Imposter that he is, Trump dressed like a Mafia Don. Biden is playing the long game and dresses like a president should. You can’t beat a navy blue pinstripe suit. I am reminded of the great ZZ Top tune from 1983, “Sharp Dressed Man,” and, not least, how power dressing used to count for something in public life. Mitch McConnell in his off-white suits doesn’t really get that.

Most of us are entirely worn out with the pandemic, the stimulus negotiations, the Greene affair, and the daily GOP turmoils. Republicans are thrashing around trying to patch up their broken party and keep in the game while Joe Biden is quietly upstaging them at every turn. Yesterday the House Dems voted to kick M.T. Greene off her committees, even while Kevin McCarthy, the GOP’s top turkey, gave her a pass.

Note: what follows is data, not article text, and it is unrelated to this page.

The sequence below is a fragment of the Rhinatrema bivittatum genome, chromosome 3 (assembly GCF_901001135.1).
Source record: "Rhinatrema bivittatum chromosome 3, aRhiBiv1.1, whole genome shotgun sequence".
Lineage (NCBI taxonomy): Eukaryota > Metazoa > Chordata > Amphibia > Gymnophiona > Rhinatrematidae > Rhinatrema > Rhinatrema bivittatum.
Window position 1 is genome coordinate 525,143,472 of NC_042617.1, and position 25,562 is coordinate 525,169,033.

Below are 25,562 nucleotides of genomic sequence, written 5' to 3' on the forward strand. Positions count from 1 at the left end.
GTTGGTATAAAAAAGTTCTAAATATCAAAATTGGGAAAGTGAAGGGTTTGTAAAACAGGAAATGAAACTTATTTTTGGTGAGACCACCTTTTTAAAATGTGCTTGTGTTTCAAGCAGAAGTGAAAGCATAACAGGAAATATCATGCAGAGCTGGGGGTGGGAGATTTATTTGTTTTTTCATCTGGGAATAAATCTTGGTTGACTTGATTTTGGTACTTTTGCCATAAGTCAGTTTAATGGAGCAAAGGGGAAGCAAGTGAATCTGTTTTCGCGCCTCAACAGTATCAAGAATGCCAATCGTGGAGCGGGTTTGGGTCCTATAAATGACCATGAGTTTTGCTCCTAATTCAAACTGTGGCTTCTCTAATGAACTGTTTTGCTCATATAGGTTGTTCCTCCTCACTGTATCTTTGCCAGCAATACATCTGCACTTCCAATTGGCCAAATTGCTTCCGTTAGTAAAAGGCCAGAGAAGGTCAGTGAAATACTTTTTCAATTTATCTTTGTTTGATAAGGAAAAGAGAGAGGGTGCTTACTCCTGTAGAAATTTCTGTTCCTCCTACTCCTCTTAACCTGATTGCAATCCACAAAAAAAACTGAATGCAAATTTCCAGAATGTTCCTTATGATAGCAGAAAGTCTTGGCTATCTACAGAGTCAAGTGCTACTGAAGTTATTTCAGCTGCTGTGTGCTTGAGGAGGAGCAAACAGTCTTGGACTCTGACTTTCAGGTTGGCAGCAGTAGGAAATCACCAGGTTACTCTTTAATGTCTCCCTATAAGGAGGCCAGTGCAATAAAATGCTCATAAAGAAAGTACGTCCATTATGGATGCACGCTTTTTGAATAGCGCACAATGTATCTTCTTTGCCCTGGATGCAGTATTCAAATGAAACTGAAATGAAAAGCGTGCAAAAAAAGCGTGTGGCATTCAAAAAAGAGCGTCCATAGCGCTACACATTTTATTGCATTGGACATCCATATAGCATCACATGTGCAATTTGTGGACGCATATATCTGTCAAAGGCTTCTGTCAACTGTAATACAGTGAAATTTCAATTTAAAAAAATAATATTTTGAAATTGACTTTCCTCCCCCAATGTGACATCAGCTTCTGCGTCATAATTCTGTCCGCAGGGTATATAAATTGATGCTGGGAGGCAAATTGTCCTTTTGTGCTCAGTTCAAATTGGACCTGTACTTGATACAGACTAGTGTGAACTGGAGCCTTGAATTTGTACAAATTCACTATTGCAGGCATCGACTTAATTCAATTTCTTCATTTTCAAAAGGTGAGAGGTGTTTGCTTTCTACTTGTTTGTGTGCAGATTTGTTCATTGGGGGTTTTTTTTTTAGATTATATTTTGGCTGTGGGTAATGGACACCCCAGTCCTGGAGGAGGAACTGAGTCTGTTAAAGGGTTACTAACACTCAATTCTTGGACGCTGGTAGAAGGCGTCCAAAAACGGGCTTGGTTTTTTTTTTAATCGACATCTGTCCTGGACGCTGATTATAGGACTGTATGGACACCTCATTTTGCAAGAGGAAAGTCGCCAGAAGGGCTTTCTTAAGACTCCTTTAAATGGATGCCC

Before this, Joe coolly met for two hours with ten Republican senators and overshadowed them all, likely winning the stimulus battle. Maybe the pinstripe didn’t matter. But maybe subliminally it did.

The Lemmings

The GOP’s answer to its post-Trump blues: More Trump

Marjorie Taylor Greene’s vile new antics highlight a 50-year GOP story

In the most recent Republican playbook, the lemmings continue to follow the Great Psychopath over the cliff until, as in the last moment of a Looney Tunes cartoon, he steps aside and they don’t. Reminds you a little of the Jonestown massacre, though Trump, unlike Jim Jones, is in no way going down with his ship. And we don’t finally know whether the gutless Republicans will continue drinking the Kool-Aid.